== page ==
Our work to help overcome these challenges

Let me now turn to speak about some of the work of the Turnbull Government to overcome these challenges – so that we can put technology to work in the provision of better public infrastructure.

National Infrastructure Data Collection and Dissemination Plan

Over a year ago I announced that we would commence work to develop a National Infrastructure Data Collection and Dissemination Plan.  Today I am very pleased to officially release this plan.

The plan has been developed by a Steering Group, whose members include infrastructure and transport experts from across the public sector, industry and academia

The Data Plan sets out a series of priority projects to improve the way infrastructure data is collected, shared and used to guide decision-making.

One example is a project using GPS data shared by freight operators to better understand where congestion is impacting freight movements. This project is being led by The Bureau of Infrastructure, Transport and Regional Economics (BITRE) within my Department.

BITRE has now commenced collecting GPS-based vehicle movement data, sourced from a number of freight service providers, and over the course of 2018 is looking to expand this collection to include 20–30 representative road freight operators.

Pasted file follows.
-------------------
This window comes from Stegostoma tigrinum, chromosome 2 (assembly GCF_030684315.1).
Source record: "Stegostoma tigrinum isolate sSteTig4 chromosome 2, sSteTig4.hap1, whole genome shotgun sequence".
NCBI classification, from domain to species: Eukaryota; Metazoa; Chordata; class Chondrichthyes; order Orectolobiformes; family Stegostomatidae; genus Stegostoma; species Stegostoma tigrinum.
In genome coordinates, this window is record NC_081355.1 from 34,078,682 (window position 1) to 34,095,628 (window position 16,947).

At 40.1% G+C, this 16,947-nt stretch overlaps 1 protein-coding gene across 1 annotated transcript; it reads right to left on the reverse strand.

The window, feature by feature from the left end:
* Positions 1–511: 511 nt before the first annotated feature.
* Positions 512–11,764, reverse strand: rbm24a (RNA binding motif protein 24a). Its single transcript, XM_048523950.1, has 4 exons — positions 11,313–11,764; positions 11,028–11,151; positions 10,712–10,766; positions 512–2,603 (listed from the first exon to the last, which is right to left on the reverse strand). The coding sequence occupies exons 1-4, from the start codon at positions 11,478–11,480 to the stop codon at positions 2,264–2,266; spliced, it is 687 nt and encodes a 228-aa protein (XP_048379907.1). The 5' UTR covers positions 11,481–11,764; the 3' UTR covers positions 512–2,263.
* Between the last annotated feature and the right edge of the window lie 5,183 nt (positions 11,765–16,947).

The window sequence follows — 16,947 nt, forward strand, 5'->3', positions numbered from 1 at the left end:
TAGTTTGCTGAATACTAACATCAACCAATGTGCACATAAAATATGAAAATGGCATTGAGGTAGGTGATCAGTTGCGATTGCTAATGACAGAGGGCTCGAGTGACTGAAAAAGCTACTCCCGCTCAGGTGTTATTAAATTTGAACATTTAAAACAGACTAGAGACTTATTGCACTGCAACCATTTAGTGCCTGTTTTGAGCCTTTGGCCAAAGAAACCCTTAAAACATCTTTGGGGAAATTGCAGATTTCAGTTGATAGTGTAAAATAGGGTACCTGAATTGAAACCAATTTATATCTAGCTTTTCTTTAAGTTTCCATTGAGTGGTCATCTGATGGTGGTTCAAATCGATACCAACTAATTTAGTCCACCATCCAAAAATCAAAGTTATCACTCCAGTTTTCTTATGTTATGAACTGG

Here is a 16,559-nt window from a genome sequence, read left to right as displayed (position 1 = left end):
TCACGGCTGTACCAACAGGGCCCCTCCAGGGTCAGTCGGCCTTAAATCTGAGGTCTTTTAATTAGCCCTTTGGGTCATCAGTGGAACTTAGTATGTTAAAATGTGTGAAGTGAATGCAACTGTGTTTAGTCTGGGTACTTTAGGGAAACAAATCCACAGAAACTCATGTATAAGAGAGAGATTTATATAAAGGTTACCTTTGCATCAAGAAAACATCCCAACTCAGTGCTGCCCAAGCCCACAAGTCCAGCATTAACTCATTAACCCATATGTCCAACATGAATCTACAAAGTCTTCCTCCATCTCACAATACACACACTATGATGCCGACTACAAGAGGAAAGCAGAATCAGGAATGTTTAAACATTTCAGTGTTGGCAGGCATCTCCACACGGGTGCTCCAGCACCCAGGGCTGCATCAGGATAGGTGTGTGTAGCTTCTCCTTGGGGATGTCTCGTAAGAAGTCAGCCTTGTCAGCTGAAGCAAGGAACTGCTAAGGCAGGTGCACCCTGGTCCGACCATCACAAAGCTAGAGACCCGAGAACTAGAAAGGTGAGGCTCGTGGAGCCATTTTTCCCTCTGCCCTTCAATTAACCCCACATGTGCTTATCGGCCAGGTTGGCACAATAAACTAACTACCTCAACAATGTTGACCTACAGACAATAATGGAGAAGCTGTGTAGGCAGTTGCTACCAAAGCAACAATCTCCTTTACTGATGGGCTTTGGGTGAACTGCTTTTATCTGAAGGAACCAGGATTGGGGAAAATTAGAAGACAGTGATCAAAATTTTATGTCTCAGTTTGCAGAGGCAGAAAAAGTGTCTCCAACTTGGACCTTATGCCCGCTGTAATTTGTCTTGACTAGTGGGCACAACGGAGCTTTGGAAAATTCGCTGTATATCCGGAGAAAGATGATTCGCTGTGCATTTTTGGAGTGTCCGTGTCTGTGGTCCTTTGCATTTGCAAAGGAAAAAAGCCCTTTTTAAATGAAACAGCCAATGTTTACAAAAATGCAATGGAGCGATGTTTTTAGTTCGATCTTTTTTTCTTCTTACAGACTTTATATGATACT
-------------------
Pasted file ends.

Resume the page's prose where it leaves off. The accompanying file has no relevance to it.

As part of the Data Plan, my Department has also launched an interactive Freight Performance Dashboard that for the first time brings together all transport modes and metrics for activity, cost and time.

This project makes existing freight data more accessible for the freight industry, government decision-makers and the public.

Another project uses in-car GPS data to better assess road travel time performance.

We expect to add further projects – with a common theme of using data to underpin the more efficient use of existing infrastructure—and more efficient investment in new infrastructure.

The Data Plan project is part of the Turnbull Government's reform agenda in infrastructure, with the aim of having better data to guide decision making.